* Notes *
The last performance of Orfeo ed Euridice (Act III pictured, photograph by Matthew Washburn) this season at San Francisco Opera had soprano Anne-Marie MacIntosh filling in as Euridice, as Meigui Zhang was indisposed. The December 1st performance was full and standing room in the balcony was rife with latecomers who were unable to be seated for this opera held without an intermission.
I was only able to watch Ms. MacIntosh's aria, "Che fiero momento," as I could tell I would be very much annoyed by the unwitting standees and chose instead to read the score in the back for the rest of the performance. Her voice was rather distinct from Ms. Zhang's and I could absolutely tell the voices apart from the first note of the recitative at the beginning of Act III. MacIntosh's sound is sweet and warm, she definitely seemed more distressed than Zhang when asking why Orfeo won't even look at her.
Though I missed most of MacIntosh's choreography, what I did see looked fine. She seemed comfortable with the movements in her aria and it wasn't noticeable that she had stepped in at the last minute. It was not obvious to me whether or not the choreography was simplified in this case, as the more complicated dancing does not happen during her biggest moment vocally.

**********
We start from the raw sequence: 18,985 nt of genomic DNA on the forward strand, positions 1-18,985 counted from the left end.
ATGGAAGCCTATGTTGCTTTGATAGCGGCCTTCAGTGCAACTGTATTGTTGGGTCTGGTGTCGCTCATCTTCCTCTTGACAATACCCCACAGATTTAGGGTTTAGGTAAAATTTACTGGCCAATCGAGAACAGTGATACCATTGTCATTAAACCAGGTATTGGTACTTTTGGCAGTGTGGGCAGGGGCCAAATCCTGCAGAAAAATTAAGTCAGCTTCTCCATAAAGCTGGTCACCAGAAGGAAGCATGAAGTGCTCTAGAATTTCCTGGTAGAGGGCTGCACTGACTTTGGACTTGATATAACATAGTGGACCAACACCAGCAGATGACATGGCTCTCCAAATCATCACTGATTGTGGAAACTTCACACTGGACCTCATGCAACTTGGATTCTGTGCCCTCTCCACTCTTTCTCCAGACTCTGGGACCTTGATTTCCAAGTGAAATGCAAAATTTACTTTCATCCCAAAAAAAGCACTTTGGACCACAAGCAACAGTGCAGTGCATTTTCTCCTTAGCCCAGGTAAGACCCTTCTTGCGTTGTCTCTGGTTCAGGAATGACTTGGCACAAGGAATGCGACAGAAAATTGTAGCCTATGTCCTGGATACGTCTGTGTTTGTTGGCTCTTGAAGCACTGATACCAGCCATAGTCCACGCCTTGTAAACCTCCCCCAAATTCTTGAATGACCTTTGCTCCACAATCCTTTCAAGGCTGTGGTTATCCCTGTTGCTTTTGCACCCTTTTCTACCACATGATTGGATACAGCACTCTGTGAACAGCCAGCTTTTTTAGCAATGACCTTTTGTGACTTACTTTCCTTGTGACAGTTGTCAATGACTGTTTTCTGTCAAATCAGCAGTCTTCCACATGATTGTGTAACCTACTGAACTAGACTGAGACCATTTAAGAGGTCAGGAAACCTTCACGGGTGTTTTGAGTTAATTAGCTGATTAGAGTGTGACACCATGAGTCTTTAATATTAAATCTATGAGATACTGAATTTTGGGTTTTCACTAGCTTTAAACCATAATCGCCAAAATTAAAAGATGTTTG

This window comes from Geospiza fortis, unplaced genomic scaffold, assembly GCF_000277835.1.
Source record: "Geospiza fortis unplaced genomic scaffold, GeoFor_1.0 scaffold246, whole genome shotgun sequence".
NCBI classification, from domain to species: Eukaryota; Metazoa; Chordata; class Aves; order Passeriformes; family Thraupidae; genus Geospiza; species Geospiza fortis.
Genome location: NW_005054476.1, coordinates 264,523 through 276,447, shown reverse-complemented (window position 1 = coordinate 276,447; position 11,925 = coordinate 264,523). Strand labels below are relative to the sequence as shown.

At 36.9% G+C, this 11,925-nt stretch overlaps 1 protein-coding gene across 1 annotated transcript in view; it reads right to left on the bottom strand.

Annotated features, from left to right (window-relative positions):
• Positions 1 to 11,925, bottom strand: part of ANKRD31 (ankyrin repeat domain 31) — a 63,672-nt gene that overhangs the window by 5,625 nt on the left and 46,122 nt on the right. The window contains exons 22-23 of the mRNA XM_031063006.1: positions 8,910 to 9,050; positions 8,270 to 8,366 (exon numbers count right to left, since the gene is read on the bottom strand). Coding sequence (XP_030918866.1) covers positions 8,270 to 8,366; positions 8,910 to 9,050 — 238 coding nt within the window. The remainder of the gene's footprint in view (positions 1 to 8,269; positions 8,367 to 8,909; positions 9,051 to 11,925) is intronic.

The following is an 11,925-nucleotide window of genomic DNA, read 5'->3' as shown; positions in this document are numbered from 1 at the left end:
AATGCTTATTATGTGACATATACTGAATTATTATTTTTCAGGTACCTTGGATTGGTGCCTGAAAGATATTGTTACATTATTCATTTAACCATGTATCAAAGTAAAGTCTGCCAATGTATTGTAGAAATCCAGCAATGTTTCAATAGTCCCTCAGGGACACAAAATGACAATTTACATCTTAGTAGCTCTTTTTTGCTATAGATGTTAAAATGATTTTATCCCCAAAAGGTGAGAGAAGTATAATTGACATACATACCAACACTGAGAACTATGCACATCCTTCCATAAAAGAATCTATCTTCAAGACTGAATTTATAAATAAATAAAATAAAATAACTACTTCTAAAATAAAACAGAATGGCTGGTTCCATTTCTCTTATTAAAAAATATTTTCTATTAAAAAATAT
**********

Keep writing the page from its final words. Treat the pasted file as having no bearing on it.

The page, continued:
I heard that some of the members of the chorus also took ill, but the choral parts of the opera sounded full and together anyway. Act II was impressive, I had the music of the furies and Elysium in my ears for several days afterward. I still very much enjoyed how much soprano Nicole Heaston (Amore) conveyed in her voice, even if I couldn't see her. Jakub Józef Orliński sounded as strong as ever, if anything he is even easier to hear at the back of the house. The orchestra was also clear and the horns were especially lucid.
* Tattling *
General Director Matthew Shilvock announced the substitution from the stage before the evening began. We started late, but even still there were dozens of latecomers who were not seated in the balcony, as there were very few free seats, unlike the Sunday, November 26th performance. I felt particularly bad for a person that had arrived early for standing room but had a young woman wedge herself between this person and her companion. I could tell that if he gave her the space she wanted, he would probably be unable to see the stage, as the views in the balcony are easily obstructed by audience members that lean forward.
The woman that took my spot at the railing occasionally would sit down next to me on the bench as I read the score. She had quite a time looking for something in her purse and spent nearly 5 whole minutes zipping and unzipping the various compartments of her bag. I had to (silently) laugh, thinking to myself that I had not seen "Zipper" in the score.